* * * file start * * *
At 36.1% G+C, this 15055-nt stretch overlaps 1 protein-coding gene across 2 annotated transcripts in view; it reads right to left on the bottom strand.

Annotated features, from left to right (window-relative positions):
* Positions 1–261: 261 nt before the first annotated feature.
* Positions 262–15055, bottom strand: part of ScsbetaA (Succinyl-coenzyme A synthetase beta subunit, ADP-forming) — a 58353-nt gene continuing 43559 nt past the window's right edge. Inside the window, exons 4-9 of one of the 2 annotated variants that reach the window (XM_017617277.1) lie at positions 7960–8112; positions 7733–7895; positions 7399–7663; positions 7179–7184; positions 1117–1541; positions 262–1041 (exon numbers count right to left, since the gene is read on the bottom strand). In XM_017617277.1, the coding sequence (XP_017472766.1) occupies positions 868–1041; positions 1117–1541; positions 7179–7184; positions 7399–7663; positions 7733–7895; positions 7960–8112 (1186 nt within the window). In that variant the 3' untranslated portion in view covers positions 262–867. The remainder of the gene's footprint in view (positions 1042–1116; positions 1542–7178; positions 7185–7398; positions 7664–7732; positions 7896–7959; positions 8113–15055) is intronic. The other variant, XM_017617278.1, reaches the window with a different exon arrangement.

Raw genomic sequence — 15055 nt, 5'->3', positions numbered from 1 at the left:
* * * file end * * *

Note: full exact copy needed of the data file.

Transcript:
At 36.1% G+C, this 15055-nt stretch overlaps 1 protein-coding gene across 2 annotated transcripts in view; it reads right to left on the bottom strand.

Annotated features, from left to right (window-relative positions):
* Positions 1–261: 261 nt before the first annotated feature.
* Positions 262–15055, bottom strand: part of ScsbetaA (Succinyl-coenzyme A synthetase beta subunit, ADP-forming) — a 58353-nt gene continuing 43559 nt past the window's right edge. Inside the window, exons 4-9 of one of the 2 annotated variants that reach the window (XM_017617277.1) lie at positions 7960–8112; positions 7733–7895; positions 7399–7663; positions 7179–7184; positions 1117–1541; positions 262–1041 (exon numbers count right to left, since the gene is read on the bottom strand). In XM_017617277.1, the coding sequence (XP_017472766.1) occupies positions 868–1041; positions 1117–1541; positions 7179–7184; positions 7399–7663; positions 7733–7895; positions 7960–8112 (1186 nt within the window). In that variant the 3' untranslated portion in view covers positions 262–867. The remainder of the gene's footprint in view (positions 1042–1116; positions 1542–7178; positions 7185–7398; positions 7664–7732; positions 7896–7959; positions 8113–15055) is intronic. The other variant, XM_017617278.1, reaches the window with a different exon arrangement.

Raw genomic sequence — 15055 nt, 5'->3', positions numbered from 1 at the left: